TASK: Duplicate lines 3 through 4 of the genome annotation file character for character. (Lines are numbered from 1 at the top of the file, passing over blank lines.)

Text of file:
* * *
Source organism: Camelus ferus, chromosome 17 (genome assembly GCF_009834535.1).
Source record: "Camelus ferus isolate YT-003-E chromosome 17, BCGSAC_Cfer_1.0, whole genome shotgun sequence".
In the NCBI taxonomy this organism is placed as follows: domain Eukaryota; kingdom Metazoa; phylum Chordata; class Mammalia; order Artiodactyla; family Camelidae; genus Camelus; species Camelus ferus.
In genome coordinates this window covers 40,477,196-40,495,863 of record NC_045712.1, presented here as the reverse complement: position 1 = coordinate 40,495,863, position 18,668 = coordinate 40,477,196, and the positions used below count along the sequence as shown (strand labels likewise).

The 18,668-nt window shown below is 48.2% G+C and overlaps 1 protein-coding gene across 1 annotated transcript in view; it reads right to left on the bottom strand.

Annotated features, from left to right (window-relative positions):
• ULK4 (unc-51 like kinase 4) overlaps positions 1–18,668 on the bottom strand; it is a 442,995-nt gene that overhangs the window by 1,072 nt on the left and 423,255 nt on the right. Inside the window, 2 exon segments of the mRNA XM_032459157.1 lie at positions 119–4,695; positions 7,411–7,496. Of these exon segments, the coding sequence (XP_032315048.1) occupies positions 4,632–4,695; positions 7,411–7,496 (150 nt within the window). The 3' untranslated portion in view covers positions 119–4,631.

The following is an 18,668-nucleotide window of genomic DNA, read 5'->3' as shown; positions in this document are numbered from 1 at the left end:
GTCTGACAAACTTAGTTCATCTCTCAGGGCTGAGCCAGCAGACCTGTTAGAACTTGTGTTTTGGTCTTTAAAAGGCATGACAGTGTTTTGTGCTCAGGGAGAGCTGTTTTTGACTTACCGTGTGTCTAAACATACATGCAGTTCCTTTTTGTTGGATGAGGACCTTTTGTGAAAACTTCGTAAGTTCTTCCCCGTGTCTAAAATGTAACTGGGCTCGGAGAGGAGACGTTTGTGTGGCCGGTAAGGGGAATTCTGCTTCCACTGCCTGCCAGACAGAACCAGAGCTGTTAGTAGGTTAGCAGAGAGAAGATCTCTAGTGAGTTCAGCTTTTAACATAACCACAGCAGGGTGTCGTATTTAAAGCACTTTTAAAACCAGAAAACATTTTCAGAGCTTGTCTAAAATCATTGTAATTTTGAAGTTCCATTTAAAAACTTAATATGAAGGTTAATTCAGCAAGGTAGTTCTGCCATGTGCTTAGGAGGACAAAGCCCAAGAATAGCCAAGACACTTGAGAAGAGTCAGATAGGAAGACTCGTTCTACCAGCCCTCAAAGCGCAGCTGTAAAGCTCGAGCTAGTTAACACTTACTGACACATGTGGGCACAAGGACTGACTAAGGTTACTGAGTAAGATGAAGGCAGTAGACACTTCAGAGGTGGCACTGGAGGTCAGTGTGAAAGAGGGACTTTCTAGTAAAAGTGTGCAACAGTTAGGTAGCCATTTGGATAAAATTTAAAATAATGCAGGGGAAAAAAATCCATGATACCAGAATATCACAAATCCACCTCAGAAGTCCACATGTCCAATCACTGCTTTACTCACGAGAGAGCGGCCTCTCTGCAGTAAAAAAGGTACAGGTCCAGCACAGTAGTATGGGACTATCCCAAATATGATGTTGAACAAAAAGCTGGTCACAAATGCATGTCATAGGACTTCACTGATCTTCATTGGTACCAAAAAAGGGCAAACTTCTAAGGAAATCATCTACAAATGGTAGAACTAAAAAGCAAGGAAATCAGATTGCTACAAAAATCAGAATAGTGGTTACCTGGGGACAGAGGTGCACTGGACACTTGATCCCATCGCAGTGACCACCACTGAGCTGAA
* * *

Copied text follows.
In the NCBI taxonomy this organism is placed as follows: domain Eukaryota; kingdom Metazoa; phylum Chordata; class Mammalia; order Artiodactyla; family Camelidae; genus Camelus; species Camelus ferus.
In genome coordinates this window covers 40,477,196-40,495,863 of record NC_045712.1, presented here as the reverse complement: position 1 = coordinate 40,495,863, position 18,668 = coordinate 40,477,196, and the positions used below count along the sequence as shown (strand labels likewise).